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sabato 5 settembre 2015
The legalization of marijuana is leading to a new trend in nuptial ceremonies. "Weed weddings" are now popping up across the country in a number of states, including Oregon and Colorado, where the use of marijuana has been legalized.
This week, a California couple journeyed to Oregon for their ceremony, which included a full 'canni-bar', complete with 13 different strains of the drug that guests could sample. The groom is a medical marijuana grower.
The couple were one of the first duo to incorporate another 'high-light': a smoke tent on the family farm. The bride-to-be stated, “The oldest person in the tent was an 81-year-old woman who hadn’t smoked weed since the ‘60s. She loved it.”
The New York Times reports that gift bags for the guests at the Colorado wedding included a pre-rolled joint, a lighter and cannabis-infused lip balm. The floral arrangements and the bride's bouquet for the Oregon couple included white flowers twined with marijuana buds and leaves. The groomsmen got into the spirit, sporting boutonnieres crafted out of twine and marijuana buds.
If you do plan on having a smokin' wedding such as this, you should let your caterer know in advance. According to the law, there cannot be bartenders and budtenders at the same event, so no alcohol will be permitted where marijuana is available.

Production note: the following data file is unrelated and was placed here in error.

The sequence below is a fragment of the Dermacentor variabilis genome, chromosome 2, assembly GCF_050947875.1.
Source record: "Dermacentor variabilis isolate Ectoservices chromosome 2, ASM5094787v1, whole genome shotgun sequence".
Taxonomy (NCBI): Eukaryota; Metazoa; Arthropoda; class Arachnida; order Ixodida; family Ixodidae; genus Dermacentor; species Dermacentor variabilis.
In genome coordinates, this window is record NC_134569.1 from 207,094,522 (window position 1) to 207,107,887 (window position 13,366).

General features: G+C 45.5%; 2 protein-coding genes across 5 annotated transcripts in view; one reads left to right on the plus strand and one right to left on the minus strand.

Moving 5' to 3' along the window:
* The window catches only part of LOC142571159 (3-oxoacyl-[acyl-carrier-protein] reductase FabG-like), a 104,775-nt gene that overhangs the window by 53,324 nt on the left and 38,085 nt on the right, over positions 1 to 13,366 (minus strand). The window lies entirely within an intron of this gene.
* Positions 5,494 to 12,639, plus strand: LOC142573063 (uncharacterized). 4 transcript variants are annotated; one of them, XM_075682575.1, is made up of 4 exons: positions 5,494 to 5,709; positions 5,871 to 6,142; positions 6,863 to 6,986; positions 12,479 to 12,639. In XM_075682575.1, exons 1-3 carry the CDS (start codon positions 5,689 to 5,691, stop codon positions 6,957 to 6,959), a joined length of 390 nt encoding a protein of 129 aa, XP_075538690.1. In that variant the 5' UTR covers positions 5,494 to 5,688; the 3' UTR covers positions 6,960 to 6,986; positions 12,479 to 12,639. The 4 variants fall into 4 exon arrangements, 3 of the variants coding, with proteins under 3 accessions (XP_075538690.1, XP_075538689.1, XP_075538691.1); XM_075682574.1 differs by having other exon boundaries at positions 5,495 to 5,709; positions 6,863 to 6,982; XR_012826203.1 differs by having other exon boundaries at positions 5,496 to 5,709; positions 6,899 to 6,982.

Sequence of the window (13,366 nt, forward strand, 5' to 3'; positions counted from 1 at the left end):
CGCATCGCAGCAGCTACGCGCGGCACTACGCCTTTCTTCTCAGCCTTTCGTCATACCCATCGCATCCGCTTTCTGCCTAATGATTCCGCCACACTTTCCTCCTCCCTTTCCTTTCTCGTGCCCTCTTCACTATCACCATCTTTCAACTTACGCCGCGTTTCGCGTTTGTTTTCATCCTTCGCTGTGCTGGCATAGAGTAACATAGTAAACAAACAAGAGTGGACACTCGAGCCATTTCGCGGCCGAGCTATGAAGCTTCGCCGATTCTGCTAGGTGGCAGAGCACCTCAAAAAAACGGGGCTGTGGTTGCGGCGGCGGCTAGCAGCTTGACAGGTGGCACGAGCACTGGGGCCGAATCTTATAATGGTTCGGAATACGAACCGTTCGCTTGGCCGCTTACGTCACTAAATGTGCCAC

According to Philly.com, as more states legalize both medical and recreational marijuana, the opportunity to cultivate a booming business is not just smoke and mirrors.
In Florida, there is a battle raging to get medical marijuana on the 2016 ballot, and allow voters to once again proclaim, as 58 percent did in November 2014, that they are still in favor of legalizing its use for medicinal purposes in that state.
United for Care announced today that they now have 73,713 validated petitions in favor of this policy, enough to trigger a Florida Supreme Court review of the petition. Should they receive another 609,436 validated petitions, and Supreme Court approval, the organization will be able to get the issue on the 2016 ballot.